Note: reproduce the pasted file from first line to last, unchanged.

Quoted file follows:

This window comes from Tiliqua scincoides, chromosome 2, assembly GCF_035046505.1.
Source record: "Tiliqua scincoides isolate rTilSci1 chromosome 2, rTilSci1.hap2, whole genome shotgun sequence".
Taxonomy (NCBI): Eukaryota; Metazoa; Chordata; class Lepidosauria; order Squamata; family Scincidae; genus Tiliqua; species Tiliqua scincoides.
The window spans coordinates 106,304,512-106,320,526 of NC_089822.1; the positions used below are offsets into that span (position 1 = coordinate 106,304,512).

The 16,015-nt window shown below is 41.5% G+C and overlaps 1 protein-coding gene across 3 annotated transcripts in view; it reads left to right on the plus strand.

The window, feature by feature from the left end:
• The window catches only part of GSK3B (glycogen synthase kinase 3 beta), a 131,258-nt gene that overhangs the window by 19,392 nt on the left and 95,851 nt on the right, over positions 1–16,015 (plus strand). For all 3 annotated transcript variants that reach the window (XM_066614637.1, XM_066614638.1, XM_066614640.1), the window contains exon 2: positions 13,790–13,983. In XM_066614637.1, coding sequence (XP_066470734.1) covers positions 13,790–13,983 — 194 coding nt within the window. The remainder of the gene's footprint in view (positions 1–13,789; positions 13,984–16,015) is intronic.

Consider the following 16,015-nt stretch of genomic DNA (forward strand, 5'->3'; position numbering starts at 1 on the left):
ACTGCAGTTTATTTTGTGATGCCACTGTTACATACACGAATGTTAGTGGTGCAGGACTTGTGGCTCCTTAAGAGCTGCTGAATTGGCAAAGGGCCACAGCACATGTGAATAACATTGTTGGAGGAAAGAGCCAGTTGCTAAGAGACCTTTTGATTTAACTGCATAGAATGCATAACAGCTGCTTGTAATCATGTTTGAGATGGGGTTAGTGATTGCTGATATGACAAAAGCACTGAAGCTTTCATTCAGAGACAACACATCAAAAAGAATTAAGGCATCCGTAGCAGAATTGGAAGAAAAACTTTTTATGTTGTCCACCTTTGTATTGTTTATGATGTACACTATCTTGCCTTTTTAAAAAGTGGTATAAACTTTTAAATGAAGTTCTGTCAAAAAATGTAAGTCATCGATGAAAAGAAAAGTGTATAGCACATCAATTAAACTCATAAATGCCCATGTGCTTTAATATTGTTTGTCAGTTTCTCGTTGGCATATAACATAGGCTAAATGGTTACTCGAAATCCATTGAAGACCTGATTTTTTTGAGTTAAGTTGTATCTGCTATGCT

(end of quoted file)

This window comes from Tiliqua scincoides, chromosome 2, assembly GCF_035046505.1.
Source record: "Tiliqua scincoides isolate rTilSci1 chromosome 2, rTilSci1.hap2, whole genome shotgun sequence".
Taxonomy (NCBI): Eukaryota; Metazoa; Chordata; class Lepidosauria; order Squamata; family Scincidae; genus Tiliqua; species Tiliqua scincoides.
The window spans coordinates 106,304,512-106,320,526 of NC_089822.1; the positions used below are offsets into that span (position 1 = coordinate 106,304,512).

The 16,015-nt window shown below is 41.5% G+C and overlaps 1 protein-coding gene across 3 annotated transcripts in view; it reads left to right on the plus strand.

The window, feature by feature from the left end:
• The window catches only part of GSK3B (glycogen synthase kinase 3 beta), a 131,258-nt gene that overhangs the window by 19,392 nt on the left and 95,851 nt on the right, over positions 1–16,015 (plus strand). For all 3 annotated transcript variants that reach the window (XM_066614637.1, XM_066614638.1, XM_066614640.1), the window contains exon 2: positions 13,790–13,983. In XM_066614637.1, coding sequence (XP_066470734.1) covers positions 13,790–13,983 — 194 coding nt within the window. The remainder of the gene's footprint in view (positions 1–13,789; positions 13,984–16,015) is intronic.

Consider the following 16,015-nt stretch of genomic DNA (forward strand, 5'->3'; position numbering starts at 1 on the left):
ACTGCAGTTTATTTTGTGATGCCACTGTTACATACACGAATGTTAGTGGTGCAGGACTTGTGGCTCCTTAAGAGCTGCTGAATTGGCAAAGGGCCACAGCACATGTGAATAACATTGTTGGAGGAAAGAGCCAGTTGCTAAGAGACCTTTTGATTTAACTGCATAGAATGCATAACAGCTGCTTGTAATCATGTTTGAGATGGGGTTAGTGATTGCTGATATGACAAAAGCACTGAAGCTTTCATTCAGAGACAACACATCAAAAAGAATTAAGGCATCCGTAGCAGAATTGGAAGAAAAACTTTTTATGTTGTCCACCTTTGTATTGTTTATGATGTACACTATCTTGCCTTTTTAAAAAGTGGTATAAACTTTTAAATGAAGTTCTGTCAAAAAATGTAAGTCATCGATGAAAAGAAAAGTGTATAGCACATCAATTAAACTCATAAATGCCCATGTGCTTTAATATTGTTTGTCAGTTTCTCGTTGGCATATAACATAGGCTAAATGGTTACTCGAAATCCATTGAAGACCTGATTTTTTTGAGTTAAGTTGTATCTGCTATGCT